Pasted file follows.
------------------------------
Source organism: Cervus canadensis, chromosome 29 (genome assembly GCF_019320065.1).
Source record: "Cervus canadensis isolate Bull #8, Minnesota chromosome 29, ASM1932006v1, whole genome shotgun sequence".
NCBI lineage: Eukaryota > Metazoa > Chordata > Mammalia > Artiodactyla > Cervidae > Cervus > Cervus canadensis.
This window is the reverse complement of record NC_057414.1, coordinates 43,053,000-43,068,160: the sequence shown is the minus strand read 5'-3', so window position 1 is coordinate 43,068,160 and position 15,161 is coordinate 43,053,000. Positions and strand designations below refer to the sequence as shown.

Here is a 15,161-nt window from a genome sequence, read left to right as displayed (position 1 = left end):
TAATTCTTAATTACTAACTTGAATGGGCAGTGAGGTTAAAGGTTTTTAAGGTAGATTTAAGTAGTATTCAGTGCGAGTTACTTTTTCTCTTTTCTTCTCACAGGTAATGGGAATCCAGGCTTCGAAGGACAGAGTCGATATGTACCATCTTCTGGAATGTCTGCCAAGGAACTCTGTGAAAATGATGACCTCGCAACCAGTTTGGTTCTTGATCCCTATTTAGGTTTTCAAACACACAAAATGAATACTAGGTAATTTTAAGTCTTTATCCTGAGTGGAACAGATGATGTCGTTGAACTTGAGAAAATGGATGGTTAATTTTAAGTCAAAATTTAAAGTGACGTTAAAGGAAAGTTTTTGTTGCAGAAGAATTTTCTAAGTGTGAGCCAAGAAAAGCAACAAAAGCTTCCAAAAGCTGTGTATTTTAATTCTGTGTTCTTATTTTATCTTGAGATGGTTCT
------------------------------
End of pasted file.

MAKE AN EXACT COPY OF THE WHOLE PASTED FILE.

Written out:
Source organism: Cervus canadensis, chromosome 29 (genome assembly GCF_019320065.1).
Source record: "Cervus canadensis isolate Bull #8, Minnesota chromosome 29, ASM1932006v1, whole genome shotgun sequence".
NCBI lineage: Eukaryota > Metazoa > Chordata > Mammalia > Artiodactyla > Cervidae > Cervus > Cervus canadensis.
This window is the reverse complement of record NC_057414.1, coordinates 43,053,000-43,068,160: the sequence shown is the minus strand read 5'-3', so window position 1 is coordinate 43,068,160 and position 15,161 is coordinate 43,053,000. Positions and strand designations below refer to the sequence as shown.

Here is a 15,161-nt window from a genome sequence, read left to right as displayed (position 1 = left end):
TAATTCTTAATTACTAACTTGAATGGGCAGTGAGGTTAAAGGTTTTTAAGGTAGATTTAAGTAGTATTCAGTGCGAGTTACTTTTTCTCTTTTCTTCTCACAGGTAATGGGAATCCAGGCTTCGAAGGACAGAGTCGATATGTACCATCTTCTGGAATGTCTGCCAAGGAACTCTGTGAAAATGATGACCTCGCAACCAGTTTGGTTCTTGATCCCTATTTAGGTTTTCAAACACACAAAATGAATACTAGGTAATTTTAAGTCTTTATCCTGAGTGGAACAGATGATGTCGTTGAACTTGAGAAAATGGATGGTTAATTTTAAGTCAAAATTTAAAGTGACGTTAAAGGAAAGTTTTTGTTGCAGAAGAATTTTCTAAGTGTGAGCCAAGAAAAGCAACAAAAGCTTCCAAAAGCTGTGTATTTTAATTCTGTGTTCTTATTTTATCTTGAGATGGTTCT